First, I love Rogan and Franco, and would probably see them in anything. Now that I'm an old man, it reminds me of a simpler time - a time when smoking weed and being an idiot was consequence free. Well, technically it still is, but I'm going to pretend it isn't in case my kids stumble on this at some point in the future and need guidance about living life (NOTE: If you are in some way related to me, please ignore the previous paragraph). So having less of movies starring these folks is generally not a good thing.
Second, I think it's ridiculous to pull a movie based on one post to PasteBin. It's an anonymous network, is this all it's going to take to cancel movies going forward? What happens if someone posts to PasteBin they hate Michael Bay, will that be enough?
But, third, and most importantly, much as I don't like it, Sony is probably making the exact right move here. Opening a movie is one of the most fragile things you can do in business; virtually anything can throw it off - rain, snow, parades, holidays, non-holidays, who knows. There's just a million different ways for it to go wrong - that's why studios fight over big weekends, and make sure it opens on more than 3,000 theaters, and have huge week-long press junkets leading up to the release to make sure there is as small a chance as possible that you won't show up on the first day.
Even worse, you could have a great opening, but some surprise comes along and knocks you to #2 - your movie is basically worthless at that point. Movies have a HUGE drop off (even great movies) the second week and forward, and, while there are always exceptions, it is basically a 1 in 100 chance that you'll see anywhere NEAR your opening weekend audience in week two, let alone going forward. Because you're now a #2 movie, that means you don't get to be the tentpole when it's time to sell the entire bundle of movies to Netflix/HBO/USA/whatever. And, at this point, not being #1 is virtually guaranteed when you factor in movie theater chains are starting to pull showings ("Let's see, we can show Annie, which is totally neutral, or show The Interview, which, while it got a bunch of news, which would be good, but has an ever so small chance of scaring people to not coming. No brainer.").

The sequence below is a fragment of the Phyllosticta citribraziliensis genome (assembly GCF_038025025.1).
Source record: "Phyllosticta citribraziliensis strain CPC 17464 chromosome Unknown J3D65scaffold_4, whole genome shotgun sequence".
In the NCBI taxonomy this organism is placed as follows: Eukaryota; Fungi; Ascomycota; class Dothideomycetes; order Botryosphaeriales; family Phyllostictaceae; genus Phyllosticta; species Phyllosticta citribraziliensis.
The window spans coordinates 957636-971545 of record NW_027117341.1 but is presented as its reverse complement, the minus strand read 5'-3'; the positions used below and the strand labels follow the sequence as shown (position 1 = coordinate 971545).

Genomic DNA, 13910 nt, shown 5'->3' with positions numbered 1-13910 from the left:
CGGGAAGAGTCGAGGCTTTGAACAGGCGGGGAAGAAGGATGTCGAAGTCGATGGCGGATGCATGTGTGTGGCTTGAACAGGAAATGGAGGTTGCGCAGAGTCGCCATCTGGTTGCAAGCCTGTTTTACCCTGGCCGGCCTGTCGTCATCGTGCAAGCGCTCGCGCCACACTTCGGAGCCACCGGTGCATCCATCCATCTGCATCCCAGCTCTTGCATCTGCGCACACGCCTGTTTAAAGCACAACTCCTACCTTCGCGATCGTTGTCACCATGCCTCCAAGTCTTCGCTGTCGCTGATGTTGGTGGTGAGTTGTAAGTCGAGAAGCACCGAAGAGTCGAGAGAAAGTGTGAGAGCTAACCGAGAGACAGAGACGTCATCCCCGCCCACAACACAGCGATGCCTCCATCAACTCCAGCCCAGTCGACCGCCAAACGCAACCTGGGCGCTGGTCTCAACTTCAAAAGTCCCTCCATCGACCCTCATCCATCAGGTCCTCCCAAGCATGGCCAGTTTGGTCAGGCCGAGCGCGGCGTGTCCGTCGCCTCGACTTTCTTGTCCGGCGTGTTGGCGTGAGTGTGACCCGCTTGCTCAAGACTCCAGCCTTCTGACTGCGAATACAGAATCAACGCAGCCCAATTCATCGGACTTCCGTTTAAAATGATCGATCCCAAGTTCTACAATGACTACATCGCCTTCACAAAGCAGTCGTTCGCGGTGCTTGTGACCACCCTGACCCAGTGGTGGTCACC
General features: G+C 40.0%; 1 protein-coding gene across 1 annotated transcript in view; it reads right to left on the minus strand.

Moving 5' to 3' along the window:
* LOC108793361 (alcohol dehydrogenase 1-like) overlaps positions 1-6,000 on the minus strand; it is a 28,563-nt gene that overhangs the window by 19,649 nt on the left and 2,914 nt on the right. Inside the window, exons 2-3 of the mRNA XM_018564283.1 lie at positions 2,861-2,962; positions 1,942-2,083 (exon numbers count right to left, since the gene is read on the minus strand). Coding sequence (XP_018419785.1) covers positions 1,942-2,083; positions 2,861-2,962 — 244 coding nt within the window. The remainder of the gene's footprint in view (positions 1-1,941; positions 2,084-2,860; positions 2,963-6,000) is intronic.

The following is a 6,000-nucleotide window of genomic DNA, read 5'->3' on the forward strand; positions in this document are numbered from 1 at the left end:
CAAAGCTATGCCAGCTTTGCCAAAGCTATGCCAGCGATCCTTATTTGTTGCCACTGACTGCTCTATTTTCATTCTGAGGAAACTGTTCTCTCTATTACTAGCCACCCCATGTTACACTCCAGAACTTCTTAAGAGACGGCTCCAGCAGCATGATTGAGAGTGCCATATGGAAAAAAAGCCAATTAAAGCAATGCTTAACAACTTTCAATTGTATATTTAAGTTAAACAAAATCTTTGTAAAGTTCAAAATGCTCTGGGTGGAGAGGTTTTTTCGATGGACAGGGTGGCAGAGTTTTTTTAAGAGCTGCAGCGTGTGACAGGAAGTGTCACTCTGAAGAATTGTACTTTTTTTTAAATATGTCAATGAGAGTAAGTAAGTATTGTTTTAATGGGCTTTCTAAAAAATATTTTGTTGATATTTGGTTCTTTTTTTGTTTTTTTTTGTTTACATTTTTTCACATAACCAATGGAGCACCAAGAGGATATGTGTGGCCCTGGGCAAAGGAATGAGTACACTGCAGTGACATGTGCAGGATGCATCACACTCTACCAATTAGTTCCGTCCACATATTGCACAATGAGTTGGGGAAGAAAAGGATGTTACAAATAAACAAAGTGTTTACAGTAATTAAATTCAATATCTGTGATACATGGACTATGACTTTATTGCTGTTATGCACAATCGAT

On top of that, let's say Sony opens the movie, and there is a 1 in 100,000 chance that someone does something crazy and kills one person in a movie theater on the other side of the world after the movie opens. At that point, Sony Pictures is basically over. It's just too crazy to even think about, and risking an entire studio over one $42M picture is a cost-benefit ratio that is too big to handle.
So, with all this lining up against the movie, they pull it. It's not awesome to have a miss, especially on Christmas, but it's built into the studio system, and Sony knows how to survive that.
The far more concerning thing is that it appears that unrelated studios are now pulling ancillary products, like Team America: World Police or a Steve Carell movie set in North Korea. That's really worrisome - does that mean Seth Rogan and James Franco are now done making movies? Hollywood is a very skittish sort; they're going to give as wide a berth as possible just to make sure nothing bad ever happens. Not that there's some huge demand for North Korean movies, I just think this is beyond stupid.